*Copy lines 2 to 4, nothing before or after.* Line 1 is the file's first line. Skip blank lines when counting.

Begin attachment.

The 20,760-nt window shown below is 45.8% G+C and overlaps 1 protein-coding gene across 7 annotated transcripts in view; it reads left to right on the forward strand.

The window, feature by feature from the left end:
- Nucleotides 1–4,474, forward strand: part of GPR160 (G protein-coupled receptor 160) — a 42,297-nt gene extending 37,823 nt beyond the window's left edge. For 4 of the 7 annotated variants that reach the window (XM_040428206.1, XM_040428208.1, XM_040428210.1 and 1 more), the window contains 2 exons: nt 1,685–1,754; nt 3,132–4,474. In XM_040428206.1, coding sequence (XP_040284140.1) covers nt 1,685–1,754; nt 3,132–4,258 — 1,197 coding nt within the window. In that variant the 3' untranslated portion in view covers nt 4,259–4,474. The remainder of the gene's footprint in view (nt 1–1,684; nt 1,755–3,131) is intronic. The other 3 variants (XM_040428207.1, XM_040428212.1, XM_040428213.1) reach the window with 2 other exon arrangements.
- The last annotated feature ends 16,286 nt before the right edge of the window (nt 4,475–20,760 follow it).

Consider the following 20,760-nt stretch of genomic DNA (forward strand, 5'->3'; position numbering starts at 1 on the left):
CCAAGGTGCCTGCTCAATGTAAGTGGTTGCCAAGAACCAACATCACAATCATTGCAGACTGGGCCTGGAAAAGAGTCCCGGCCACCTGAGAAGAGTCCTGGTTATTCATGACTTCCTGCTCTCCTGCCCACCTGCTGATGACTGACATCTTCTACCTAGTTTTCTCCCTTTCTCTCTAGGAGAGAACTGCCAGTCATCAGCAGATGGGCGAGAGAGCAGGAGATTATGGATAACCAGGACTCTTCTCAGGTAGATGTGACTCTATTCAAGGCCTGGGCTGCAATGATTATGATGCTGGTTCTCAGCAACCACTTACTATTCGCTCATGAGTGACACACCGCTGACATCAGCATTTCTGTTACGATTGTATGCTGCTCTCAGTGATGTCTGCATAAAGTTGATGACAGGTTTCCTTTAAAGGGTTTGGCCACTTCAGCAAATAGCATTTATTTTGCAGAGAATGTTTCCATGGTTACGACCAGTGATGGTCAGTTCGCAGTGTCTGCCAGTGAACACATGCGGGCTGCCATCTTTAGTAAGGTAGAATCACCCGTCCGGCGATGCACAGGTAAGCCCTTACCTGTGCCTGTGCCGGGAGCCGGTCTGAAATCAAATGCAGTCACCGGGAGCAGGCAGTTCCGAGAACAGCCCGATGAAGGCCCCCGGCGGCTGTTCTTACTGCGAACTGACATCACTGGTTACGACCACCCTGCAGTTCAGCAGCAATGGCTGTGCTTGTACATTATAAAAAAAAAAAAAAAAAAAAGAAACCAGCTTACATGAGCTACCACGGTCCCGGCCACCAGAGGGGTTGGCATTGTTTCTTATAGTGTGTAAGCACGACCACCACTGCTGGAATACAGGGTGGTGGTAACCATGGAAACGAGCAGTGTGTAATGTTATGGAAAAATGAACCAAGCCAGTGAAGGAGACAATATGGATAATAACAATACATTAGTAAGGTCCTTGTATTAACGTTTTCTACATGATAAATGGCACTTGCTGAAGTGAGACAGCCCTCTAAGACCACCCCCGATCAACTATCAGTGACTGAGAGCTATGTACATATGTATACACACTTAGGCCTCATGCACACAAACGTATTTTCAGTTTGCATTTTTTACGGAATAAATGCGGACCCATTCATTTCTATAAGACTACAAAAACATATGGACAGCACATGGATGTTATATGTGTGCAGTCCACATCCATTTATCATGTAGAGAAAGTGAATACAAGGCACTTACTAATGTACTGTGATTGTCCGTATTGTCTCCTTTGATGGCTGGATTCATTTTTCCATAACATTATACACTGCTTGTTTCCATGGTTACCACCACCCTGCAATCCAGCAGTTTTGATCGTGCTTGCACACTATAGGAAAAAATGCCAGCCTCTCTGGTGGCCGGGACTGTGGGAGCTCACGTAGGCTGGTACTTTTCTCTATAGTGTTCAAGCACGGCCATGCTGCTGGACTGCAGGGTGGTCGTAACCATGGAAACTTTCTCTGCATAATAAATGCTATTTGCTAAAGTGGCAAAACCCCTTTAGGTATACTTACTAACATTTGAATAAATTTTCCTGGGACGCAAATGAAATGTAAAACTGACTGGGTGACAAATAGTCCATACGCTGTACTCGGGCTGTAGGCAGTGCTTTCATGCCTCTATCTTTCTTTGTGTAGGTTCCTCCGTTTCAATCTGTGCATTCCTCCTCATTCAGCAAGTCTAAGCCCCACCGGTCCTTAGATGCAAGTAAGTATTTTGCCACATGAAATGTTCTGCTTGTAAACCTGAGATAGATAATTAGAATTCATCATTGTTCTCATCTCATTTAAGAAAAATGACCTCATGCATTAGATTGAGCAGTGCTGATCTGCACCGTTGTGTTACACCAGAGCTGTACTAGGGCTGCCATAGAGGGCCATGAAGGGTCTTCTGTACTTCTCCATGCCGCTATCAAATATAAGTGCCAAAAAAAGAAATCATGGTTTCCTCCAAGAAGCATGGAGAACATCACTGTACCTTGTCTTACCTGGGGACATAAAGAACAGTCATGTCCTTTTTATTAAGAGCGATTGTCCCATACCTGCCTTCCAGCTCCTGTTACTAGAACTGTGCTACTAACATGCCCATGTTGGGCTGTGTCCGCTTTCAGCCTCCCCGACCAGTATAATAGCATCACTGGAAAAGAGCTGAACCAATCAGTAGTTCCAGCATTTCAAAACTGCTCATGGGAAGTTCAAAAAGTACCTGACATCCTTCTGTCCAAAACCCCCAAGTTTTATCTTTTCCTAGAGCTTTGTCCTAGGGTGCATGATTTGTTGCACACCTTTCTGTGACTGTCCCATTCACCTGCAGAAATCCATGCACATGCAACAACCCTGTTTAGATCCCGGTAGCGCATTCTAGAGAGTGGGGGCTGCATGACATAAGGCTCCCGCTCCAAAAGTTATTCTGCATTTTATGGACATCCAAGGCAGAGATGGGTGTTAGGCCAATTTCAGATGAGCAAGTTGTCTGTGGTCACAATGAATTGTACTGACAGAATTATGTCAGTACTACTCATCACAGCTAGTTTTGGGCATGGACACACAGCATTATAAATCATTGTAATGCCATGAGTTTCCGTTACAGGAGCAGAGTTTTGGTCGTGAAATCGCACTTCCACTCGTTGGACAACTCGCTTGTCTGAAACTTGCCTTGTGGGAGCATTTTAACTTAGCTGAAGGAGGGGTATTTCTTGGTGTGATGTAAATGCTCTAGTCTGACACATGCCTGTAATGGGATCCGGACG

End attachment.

The window, feature by feature from the left end:
- Nucleotides 1–4,474, forward strand: part of GPR160 (G protein-coupled receptor 160) — a 42,297-nt gene extending 37,823 nt beyond the window's left edge. For 4 of the 7 annotated variants that reach the window (XM_040428206.1, XM_040428208.1, XM_040428210.1 and 1 more), the window contains 2 exons: nt 1,685–1,754; nt 3,132–4,474. In XM_040428206.1, coding sequence (XP_040284140.1) covers nt 1,685–1,754; nt 3,132–4,258 — 1,197 coding nt within the window. In that variant the 3' untranslated portion in view covers nt 4,259–4,474. The remainder of the gene's footprint in view (nt 1–1,684; nt 1,755–3,131) is intronic. The other 3 variants (XM_040428207.1, XM_040428212.1, XM_040428213.1) reach the window with 2 other exon arrangements.
- The last annotated feature ends 16,286 nt before the right edge of the window (nt 4,475–20,760 follow it).